Two United States (US) Democratic Senators introduced a bill that would “make the rich pay for the public costs of private jet pollution”.
The Fueling Alternative Transportation with a Carbon Aviation Tax (FATCAT) Act would increase the taxes for fuel used for private jet travel from $0.22 to $1.95 per gallon. According to the two Senators, namely Edward Markey from Massachusetts and Nyda Velazquez from New York, this is equivalent to “an estimated $200 per metric ton of a private jet’s CO2 emissions”.
If it passes, the act will also remove existing fuel tax exemptions for logging and oil or gas exploration.
Revenue generated from FATCAT Act would be allocated to the Airport and Airway Trust Fund and a newly created federal Clean Communities Trust Fund. These funds will support the monitoring of environment justice communities and long-term investments into clean and affordable public transportation in the US, including passenger rail and buses to and from airports across the country.
Cosponsors of the bill include Senators Elizabeth Warren and Sheldon Whitehouse, two Democrats from Massachusetts and Rhode Island, respectively. It is also endorsed by several associations, including Transportation for America, Americans for Tax Fairness, Patriotic Millionaires, Public Citizen, and the Sunrise Movement.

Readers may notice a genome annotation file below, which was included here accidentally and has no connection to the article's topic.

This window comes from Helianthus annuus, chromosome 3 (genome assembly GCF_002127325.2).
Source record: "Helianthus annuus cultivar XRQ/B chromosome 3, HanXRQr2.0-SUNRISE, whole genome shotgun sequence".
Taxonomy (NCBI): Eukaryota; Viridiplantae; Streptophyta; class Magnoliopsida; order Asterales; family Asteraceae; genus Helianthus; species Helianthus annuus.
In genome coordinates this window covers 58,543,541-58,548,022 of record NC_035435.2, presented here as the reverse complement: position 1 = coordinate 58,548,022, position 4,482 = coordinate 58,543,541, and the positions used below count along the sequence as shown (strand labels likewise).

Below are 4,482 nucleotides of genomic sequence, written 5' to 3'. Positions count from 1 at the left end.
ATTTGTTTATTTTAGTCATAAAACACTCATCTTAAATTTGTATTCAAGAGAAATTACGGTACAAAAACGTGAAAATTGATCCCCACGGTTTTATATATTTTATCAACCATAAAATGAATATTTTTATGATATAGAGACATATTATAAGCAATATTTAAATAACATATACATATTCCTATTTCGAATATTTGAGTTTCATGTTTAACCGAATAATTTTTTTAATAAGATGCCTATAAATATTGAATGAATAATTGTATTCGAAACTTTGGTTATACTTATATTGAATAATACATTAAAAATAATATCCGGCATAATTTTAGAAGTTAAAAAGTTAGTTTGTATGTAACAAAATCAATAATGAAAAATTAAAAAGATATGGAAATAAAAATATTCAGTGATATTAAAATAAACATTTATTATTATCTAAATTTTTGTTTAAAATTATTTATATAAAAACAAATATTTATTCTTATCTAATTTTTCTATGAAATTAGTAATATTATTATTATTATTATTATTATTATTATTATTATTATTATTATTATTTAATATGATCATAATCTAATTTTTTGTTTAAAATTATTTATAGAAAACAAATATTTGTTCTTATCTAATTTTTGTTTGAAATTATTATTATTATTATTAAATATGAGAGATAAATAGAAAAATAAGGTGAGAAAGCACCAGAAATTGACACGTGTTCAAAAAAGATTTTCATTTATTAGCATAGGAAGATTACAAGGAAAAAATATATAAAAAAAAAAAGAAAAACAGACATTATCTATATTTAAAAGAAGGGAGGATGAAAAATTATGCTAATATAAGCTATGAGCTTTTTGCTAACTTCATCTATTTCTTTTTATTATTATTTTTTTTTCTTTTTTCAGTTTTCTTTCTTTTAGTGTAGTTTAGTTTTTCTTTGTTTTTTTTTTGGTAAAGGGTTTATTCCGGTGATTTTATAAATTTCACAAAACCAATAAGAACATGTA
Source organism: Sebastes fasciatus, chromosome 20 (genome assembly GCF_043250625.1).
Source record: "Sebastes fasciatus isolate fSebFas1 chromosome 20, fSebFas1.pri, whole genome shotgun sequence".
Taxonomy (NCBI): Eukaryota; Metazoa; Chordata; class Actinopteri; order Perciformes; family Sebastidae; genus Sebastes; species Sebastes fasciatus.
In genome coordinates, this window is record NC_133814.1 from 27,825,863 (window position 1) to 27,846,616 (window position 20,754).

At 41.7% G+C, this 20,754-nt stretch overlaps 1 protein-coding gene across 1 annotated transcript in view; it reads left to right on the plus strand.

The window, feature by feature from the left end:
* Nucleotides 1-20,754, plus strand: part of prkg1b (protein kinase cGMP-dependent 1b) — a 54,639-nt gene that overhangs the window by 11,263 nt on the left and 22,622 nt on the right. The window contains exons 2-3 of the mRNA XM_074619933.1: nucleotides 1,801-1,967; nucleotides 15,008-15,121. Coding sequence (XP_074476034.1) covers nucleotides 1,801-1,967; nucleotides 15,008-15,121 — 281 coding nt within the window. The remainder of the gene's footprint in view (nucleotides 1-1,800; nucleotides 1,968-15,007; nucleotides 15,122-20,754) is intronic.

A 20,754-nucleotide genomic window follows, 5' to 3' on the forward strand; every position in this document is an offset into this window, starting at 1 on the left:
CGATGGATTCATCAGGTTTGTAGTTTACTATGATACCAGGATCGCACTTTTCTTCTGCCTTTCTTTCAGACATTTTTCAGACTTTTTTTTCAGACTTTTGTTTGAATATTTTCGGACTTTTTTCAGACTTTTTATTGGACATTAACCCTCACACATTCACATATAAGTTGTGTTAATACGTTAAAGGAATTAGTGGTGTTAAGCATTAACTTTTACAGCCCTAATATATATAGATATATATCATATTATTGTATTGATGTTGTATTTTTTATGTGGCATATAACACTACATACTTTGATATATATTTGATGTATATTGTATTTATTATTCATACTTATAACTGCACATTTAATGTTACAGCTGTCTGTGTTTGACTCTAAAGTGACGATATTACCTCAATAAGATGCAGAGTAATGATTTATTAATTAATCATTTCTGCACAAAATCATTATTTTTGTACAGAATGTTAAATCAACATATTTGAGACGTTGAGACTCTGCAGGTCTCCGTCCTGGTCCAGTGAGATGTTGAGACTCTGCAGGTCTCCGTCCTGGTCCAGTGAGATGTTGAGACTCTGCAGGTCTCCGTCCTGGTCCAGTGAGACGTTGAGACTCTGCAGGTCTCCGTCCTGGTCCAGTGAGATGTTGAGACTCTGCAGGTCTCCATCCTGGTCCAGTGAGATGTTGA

“The 1 percent can’t free ride on our environment and our infrastructure at a discount,” Markey said, adding that the ultra-wealthy are getting a bargain by paying less taxes to fly private yearly. Yet they “contribute more pollution than millions of drivers combined on the roads below”.
“It’s time to ground these fat cats and make them pay their fair share so that we can invest in building public transportation that communities across the country and our economy desperately need,” Markey continued.
Meanwhile, Velazquez pointed out that working families should not pay for the ultra-wealthy to travel privately while at the same time destroying the environment.
“If billionaires want to travel on private jets, they should pay similar taxes to those flying commercial. It’s time for the rich to pay for their pollution so we can fund environmental justice initiatives and affordable public transportation across the country,” Velazquez concluded.